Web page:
Scorched Earth Conservatives

September 24th, 2009 at 11:19 am David Frum | 165 Comments |

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In a fiery debate, Frontpagemagazine.com editor David Horowitz accuses NewMajority’s David Frum of “scorched-earth attacks on Glenn Beck.” Frum replies:

 

David, your piece above is a real service. It focuses the issues very clearly and tightly in a way that helps everybody understand this discussion better, whatever side they ultimately end up on.

It’s bad luck for you that we are having this discussion in the same week that Glenn Beck a) expressed his enthusiasm for a Hillary Clinton presidency, b) stated that he thought Obama a better president than John McCain would have been, and c) wished that he could travel back in time to vote for Ron Paul. Now do you see what I mean when I call Beck “unscrupulous”? He’s an act, a showman, as indifferent to the future of conservative politics as he is to the facts of Cass Sunstein’s career. I agree he’s a very good showman, a natural TV talent. But he cares nothing, David, about politics in the way you care about it, and you are in for more nasty surprises if you continue to place your hopes in him.

In this, Beck is very different even from Rush Limbaugh and Mark Levin. I’ve crossed swords with these other broadcasters for other reasons. I believe that their rage and extremism repel more supporters than they attract. But at least these broadcasters do know a lot about politics and hold considered and coherent worldviews. Beck, by contrast, is a random walk, capable of reaching any outcome. And I have to believe that after Beck’s performance over the past couple of days, you probably inwardly agree with me.

However, David, your post deals with more than Glenn Beck personally. You raise other important issues and present some personal challenges – and I take both very seriously.

You write: “[Al] Franken is now a U.S. Senator in part because conservatives of whom you are typical want to conduct politics by the Marquis of Queensberry rules when the other side is in it as war in which destruction of the enemy is the game.”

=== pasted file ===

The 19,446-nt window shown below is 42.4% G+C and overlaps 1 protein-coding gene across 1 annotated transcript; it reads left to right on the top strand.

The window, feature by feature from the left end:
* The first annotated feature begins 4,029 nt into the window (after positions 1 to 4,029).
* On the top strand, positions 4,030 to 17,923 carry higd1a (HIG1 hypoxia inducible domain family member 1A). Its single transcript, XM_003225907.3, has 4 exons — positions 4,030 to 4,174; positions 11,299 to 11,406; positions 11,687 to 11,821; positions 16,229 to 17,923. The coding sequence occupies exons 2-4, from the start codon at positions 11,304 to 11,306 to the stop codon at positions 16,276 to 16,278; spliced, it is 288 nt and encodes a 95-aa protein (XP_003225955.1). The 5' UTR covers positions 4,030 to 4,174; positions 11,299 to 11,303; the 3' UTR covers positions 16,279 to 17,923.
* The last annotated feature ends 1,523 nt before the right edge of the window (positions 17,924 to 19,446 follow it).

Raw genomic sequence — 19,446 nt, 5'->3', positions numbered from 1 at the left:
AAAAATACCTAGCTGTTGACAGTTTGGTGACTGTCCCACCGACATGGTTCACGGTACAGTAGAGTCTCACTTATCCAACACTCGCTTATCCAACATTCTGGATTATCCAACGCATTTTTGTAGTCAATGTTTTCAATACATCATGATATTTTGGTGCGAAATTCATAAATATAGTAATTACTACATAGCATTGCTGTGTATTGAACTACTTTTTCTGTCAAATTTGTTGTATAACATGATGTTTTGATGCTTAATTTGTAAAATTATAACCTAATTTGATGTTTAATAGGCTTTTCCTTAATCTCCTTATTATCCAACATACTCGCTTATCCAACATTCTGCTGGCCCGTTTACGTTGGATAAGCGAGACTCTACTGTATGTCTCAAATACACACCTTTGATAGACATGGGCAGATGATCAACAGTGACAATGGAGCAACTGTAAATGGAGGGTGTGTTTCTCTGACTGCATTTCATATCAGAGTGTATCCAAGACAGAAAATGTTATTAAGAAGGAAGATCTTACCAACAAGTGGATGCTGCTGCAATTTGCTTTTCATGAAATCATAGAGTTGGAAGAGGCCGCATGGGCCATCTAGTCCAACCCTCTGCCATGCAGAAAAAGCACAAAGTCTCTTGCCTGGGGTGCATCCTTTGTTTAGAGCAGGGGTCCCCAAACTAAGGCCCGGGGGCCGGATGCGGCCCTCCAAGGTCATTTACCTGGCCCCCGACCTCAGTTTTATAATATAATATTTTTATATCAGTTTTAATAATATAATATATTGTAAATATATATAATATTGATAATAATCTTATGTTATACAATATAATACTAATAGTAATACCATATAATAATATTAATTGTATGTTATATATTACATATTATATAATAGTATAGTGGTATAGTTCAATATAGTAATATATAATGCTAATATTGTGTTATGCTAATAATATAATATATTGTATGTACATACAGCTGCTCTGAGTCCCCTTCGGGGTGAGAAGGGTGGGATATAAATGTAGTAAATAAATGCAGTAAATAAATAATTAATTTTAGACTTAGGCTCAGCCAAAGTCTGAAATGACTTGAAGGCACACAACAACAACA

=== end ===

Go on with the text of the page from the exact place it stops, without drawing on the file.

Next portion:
I am as disgusted as you by the election of Al Franken. Norm Coleman was one of the senators I admired most, and his defeat in the courts was a severe blow to the country and to the Republican party.

But it’s just plain wrong to suggest that Coleman lost because Republicans were not war-like enough in their political tactics. Coleman was the senator from Minnesota! His well-deserved reputation for decency, integrity and civility were huge political assets to him.

No, Al Franken is a senator for three very different reasons, which call for a different political approach than you propose.

Coleman lost (1) because the Democrats learned from the 2000 Bush v. Gore recount experience to organize much more effective close-election responses than the GOP. They worked better with local government officials, they fielded larger legal teams, and they did more effective media messaging. In other words: The Dems come to these kinds of fights better prepared, more sophisticated, and better financed than the Republicans.

Coleman lost (2) because five years of bad economic and foreign news had corroded support for Republicans nationwide – and not even as attractive a candidate as Coleman could survive in a state like Minnesota.

And Coleman lost (3) because beyond these political cycles, there has been since the mid-1990s a deeper and broader national trend away from a Republican party that seems out of touch and out of date to voters under 40 and outside the South.

The kind of “in your face” conservatism that you laud makes all these problems worse.

You challenge me to notice that the “embarrassments to our cause – the shrill, the enraged and the paranoid – who in your mind – seem to be Sarah Palin, Rush Limbaugh and now Glenn Beck” are also our “most powerful and feared and charismatic conservatives.”